Recently I heard from an old friend whom I hadn’t talked to in a while.  He had moved back to the east coast from Colorado and dropped me a line to see what my business was up to.  When I explained that most of my work these days was leadership and team building for federal agencies, he sneered and said, “Oh, you teach people to be nice to each other?”

I laughed it off at the time but later I felt a little annoyed with myself for not defending the work I do.  As I have said for many years, it’s not about being nice, it’s about being effective.  In fact, this was a message I delivered often to some of the leaders of the Colorado-based volunteer mountain rescue team on which this particular friend and I served.  When an incident commander yelled at a field member for doing something unsafe and unwise, I would point out that yelling only served to focus that field member on his own indignation or embarrassment, rather than on how to behave in a safer manner.  The last thing you want is an angry, distracted climber on a cliff face, thinking about how to restore his dignity rather than how to rescue a subject and keep himself and his teammates safe.  Having good “people skills” is not about making people feel good, although that might be part of it; but ultimately it’s about getting the result you want.  That’s called effectiveness.


I read a great article earlier this week by Brian Evje Inc. called Why Executives Are So Bad at the Behavioral Side of Management.    Evje talks about the false labels “hard skills and soft skills,” which consultants and trainers like myself have deplored for many years, although most of us continue to use them.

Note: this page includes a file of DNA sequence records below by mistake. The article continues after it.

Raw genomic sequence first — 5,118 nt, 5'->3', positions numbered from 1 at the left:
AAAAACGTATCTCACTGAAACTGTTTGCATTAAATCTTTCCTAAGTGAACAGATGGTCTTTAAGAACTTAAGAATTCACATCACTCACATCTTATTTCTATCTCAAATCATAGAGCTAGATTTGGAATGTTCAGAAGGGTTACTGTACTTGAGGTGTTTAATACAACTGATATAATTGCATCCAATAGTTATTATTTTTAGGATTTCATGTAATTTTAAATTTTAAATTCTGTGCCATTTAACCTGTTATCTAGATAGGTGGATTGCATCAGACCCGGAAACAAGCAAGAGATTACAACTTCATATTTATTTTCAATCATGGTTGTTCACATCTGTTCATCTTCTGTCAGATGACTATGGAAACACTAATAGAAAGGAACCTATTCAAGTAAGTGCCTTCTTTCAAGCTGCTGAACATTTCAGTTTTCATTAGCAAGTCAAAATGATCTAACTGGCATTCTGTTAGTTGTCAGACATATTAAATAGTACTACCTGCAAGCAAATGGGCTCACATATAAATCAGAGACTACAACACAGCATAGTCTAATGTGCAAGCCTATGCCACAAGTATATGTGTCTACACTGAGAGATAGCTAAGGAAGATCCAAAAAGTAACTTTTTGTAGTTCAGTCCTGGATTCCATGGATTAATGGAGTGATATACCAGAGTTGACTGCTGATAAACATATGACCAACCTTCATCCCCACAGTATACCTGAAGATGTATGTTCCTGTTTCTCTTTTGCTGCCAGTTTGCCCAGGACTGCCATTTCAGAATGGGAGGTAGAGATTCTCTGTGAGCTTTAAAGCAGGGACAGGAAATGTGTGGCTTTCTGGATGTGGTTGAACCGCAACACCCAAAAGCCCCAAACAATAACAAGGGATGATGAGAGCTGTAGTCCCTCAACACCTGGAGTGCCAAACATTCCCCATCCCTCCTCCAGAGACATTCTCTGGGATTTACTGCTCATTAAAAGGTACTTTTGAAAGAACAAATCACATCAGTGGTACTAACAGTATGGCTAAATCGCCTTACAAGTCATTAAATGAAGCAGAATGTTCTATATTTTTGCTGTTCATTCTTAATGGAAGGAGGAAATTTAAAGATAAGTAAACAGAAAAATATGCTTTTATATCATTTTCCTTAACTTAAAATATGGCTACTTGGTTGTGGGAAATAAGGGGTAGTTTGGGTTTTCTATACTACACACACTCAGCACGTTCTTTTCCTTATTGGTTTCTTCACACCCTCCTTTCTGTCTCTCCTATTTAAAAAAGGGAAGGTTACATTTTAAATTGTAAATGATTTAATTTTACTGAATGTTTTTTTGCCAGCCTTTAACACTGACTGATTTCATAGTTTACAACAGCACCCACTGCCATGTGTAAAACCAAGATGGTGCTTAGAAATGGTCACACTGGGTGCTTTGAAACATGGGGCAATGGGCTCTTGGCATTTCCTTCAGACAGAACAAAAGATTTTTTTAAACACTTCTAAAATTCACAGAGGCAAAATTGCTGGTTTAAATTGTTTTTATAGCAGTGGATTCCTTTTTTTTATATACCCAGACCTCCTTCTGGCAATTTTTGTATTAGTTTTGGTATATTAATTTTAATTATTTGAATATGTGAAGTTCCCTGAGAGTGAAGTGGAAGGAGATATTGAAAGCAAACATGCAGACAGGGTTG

“In reality, there is nothing ‘soft’ about the skills needed to relate to people well enough to lead them,” Evje says.  “Hard skills can get the job done. Soft skills make the difference between a job that gets done and a job that gets done exceedingly well. Leadership requires a sophisticated approach to both. That’s even harder.”

Evje goes on to say that much of the poor leadership out there consists in executives who focus on one side of the equation to the exclusion of the other—the manager who is so focused on the execution of the mission that she bulldozes over the team and loses any possibility of employee engagement; or the executive who is so afraid to hurt feelings or rock the boat that he avoids tough conversations and fails to effectively manage performance.

I’d like to call my friend back and tell him all of this.  But experience tells me it’s not likely to do much good.  Those who sneer at the need for “soft skills” are usually folks who are solidly planted in their technically-oriented perspective of work effectiveness.  At least until the day someone yells at them while they’re hanging off a cliff.

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